Title:
Gas separation device
United States Patent 9144767
Abstract:
A simple and inexpensive gas separation device is provided. The gas separation device (100) includes: an adsorption tower (110) having an adsorbent (120) that adsorbs oxygen in a prescribed pressure and temperature environment, with at least one section thereof being exposed to a higher temperature atmosphere than a normal temperature; a first feed passage (132) connected to the adsorption tower for guiding into the adsorption tower air that has been blown from a blower device (130); a second feed passage (136) for guiding air, at a lower flow rate than the first feed passage, into the adsorption tower; a separated gas discharge path (140) connected to the adsorption tower for discharging a separated gas; a first heat exchanging unit (150) for exchanging heat between the separated gas discharged from the adsorption tower and the air guided into the adsorption tower from the first feed passage; an oxygen discharge unit (160) for reducing a pressure inside the adsorption tower, causing oxygen to desorb from the adsorption agent, and discharging oxygen from the adsorption tower; and a second heat exchanging unit (170) for exchanging heat between oxygen and the air guided into the adsorption tower from the second feed passage.


Inventors:
Fujimine, Tomoya (Kanagawa, JP)
Nakashima, Yoshifumi (Tokyo, JP)
Izumi, Jun (Nagasaki, JP)
Miura, Norio (Fukuoka, JP)
Taniuchi, Tadashi (Chiba, JP)
Kuroki, Manabu (Chiba, JP)
Application Number:
14/407552
Publication Date:
09/29/2015
Filing Date:
06/14/2013
Assignee:
TOKYO GAS CO., LTD. (Tokyo, JP)
ADSORPTION TECHNOLOGY INDUSTRIES, LTD. (Nagasaki, JP)
KYUSHU UNIVERSITY, NATIONAL UNIVERSITY CORPORATION (Fukuoka, JP)
JNC ENGINEERING CO., LTD. (Chiba, JP)
Primary Class:
1/1
International Classes:
B01D53/02; B01D53/047; B01J20/06; C01B21/04
View Patent Images:
US Patent References:
20060272352Air separator2006-12-07Aoki et al.62/644
6945076Production unit for large quantities of oxygen and/or nitrogen2005-09-20Garnier et al.62/643
20030167924Portable oxygen concentrator2003-09-11McCombs et al.96/121
5474595Capacity control system for pressure swing adsorption apparatus and associated method1995-12-12McCombs95/23
5453112Pressure swing adsorption heat recovery1995-09-26Sinicropi et al.
4367082Air separating system1983-01-04Tomisaka et al.62/650
Foreign References:
GB979422A1965-01-06Improvements in or relating to gas separation
JP08257340October, 1996
JP10263351October, 1998
JP2008012439A2008-01-24OXYGEN PRODUCING METHOD AND APPARATUS BY PRESSURE SWING METHOD USING HIGH TEMPERATURE OXYGEN ADSORBENT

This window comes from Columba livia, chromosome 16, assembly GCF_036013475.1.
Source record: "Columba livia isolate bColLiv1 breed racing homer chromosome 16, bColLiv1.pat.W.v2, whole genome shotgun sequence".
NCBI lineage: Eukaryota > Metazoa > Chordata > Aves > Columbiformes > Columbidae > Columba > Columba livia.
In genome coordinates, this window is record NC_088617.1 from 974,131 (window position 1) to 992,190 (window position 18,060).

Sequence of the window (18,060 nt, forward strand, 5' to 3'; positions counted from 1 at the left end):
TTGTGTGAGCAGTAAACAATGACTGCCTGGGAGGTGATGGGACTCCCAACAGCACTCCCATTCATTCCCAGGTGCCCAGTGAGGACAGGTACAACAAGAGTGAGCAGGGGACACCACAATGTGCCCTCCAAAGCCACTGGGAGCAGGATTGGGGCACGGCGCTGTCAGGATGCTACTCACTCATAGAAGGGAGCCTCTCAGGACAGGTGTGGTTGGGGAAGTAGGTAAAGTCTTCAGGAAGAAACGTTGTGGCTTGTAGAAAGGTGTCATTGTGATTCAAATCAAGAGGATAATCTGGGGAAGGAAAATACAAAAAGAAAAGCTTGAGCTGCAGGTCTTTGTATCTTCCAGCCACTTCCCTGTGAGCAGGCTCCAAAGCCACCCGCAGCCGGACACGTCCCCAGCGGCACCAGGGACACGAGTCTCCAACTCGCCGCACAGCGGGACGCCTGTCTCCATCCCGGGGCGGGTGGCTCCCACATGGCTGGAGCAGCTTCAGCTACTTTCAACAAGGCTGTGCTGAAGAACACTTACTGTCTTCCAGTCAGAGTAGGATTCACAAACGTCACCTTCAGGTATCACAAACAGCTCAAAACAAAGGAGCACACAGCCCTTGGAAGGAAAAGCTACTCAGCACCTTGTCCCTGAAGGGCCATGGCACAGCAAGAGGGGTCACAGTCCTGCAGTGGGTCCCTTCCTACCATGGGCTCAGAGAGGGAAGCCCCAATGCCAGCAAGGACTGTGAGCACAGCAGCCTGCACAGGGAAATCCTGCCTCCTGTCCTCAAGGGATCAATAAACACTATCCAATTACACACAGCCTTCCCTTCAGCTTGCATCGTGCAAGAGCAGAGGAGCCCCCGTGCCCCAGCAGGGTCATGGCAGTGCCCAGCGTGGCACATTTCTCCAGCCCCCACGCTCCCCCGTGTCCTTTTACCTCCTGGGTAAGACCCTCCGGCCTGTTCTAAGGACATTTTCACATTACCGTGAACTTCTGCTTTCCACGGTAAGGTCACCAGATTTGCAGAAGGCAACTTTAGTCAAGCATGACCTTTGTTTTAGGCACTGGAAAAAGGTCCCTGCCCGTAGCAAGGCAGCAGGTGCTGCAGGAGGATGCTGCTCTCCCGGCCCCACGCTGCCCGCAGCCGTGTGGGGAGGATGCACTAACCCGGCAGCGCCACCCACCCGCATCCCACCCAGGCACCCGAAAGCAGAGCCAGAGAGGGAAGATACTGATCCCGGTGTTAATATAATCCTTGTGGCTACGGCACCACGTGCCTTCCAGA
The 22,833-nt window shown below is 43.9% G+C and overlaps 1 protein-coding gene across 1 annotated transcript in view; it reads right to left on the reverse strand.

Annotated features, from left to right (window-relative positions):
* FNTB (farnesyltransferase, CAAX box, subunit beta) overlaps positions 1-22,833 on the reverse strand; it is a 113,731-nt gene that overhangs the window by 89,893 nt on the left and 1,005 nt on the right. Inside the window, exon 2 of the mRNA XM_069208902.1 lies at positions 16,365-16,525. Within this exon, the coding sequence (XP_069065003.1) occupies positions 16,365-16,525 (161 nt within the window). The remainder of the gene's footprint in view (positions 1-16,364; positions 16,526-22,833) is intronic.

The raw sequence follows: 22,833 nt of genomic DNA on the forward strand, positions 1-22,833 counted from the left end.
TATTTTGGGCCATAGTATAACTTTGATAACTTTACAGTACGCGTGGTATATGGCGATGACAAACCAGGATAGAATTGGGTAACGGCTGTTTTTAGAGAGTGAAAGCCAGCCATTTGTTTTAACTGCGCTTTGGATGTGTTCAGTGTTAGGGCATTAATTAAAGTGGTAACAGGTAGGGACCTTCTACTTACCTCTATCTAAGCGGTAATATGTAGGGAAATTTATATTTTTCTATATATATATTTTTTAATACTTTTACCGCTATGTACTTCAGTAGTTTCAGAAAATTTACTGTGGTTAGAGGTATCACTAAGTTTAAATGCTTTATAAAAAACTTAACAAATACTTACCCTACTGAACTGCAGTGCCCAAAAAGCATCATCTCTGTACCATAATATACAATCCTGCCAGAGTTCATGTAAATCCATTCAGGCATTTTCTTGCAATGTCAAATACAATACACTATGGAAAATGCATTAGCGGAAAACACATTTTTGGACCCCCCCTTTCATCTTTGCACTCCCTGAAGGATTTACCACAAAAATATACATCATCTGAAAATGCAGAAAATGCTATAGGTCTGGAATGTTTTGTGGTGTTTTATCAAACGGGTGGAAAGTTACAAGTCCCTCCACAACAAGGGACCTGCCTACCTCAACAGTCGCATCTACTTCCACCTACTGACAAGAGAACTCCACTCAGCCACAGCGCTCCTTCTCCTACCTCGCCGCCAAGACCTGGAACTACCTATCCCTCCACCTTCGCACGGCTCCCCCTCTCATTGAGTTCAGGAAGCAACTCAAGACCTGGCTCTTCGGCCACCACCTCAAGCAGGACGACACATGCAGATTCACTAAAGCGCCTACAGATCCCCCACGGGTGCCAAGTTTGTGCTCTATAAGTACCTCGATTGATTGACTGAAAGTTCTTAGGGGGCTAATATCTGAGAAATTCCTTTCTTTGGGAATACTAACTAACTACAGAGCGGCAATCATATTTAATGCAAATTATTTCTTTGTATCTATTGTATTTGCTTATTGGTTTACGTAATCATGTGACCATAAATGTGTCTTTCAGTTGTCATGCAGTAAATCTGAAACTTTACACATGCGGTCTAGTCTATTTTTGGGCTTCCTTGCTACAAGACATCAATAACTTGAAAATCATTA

JP2010012367A2010-01-21OXYGEN-PRODUCING METHOD AND OXYGEN-PRODUCING APPARATUS ACCORDING TO PRESSURE SWING ADSORPTION METHOD THAT EMPLOYS OXYGEN-SELECTIVE ADSORBENT
JPH10263351A1998-10-06
JPH08257340A1996-10-08
Other References:
International Search Report for PCT/JP2013/066449 dated Aug. 6, 2013 [PCT/ISA/210].
Written Opinion for PCT/JP2013/066449 dated Aug. 6, 2013 [PCT/ISA/237].
Extended European Search Report issued May 8, 2015 in European Patent Application No. 13807861.3.
Primary Examiner:
Jones, Christopher P.
Attorney, Agent or Firm:
Sughrue Mion, PLLC
Claims:
The invention claimed is:

1. A gas separation device comprising: an adsorption tower that has an adsorbent to adsorb oxygen in a prescribed pressure and temperature environment, at least part of the adsorption tower being exposed to an atmosphere at a temperature higher than a normal temperature; a first feed passage connected to the adsorption tower, and configured to introduce into the adsorption tower a mixed gas sent from a blower device, the mixed gas containing nitrogen and oxygen as main components thereof, and a second feed passage connected to the adsorption tower and configured to introduce the mixed gas into the adsorption tower at a flow rate smaller than the first feed passage; a separated gas discharge passage connected to the adsorption tower and configured to discharge a separated gas from the adsorption tower, the separated gas containing nitrogen as a main component thereof, the separated gas being produced upon removal of oxygen, which is adsorbed by the adsorbent, from the mixed gas introduced from the first feed passage and the second feed passage; a first heat exchanging unit configured to cause heat exchange between the separated gas discharged from the adsorption tower and the mixed gas introduced to the adsorption tower from the first feed passage; an oxygen discharge unit configured to reduce an inner pressure of the adsorption tower, cause oxygen to desorb from the adsorbent, and discharge oxygen from the adsorption tower; and a second heat exchanging unit configured to cause heat exchange between the desorbed oxygen and the mixed gas introduced to the adsorption tower from the second feed passage.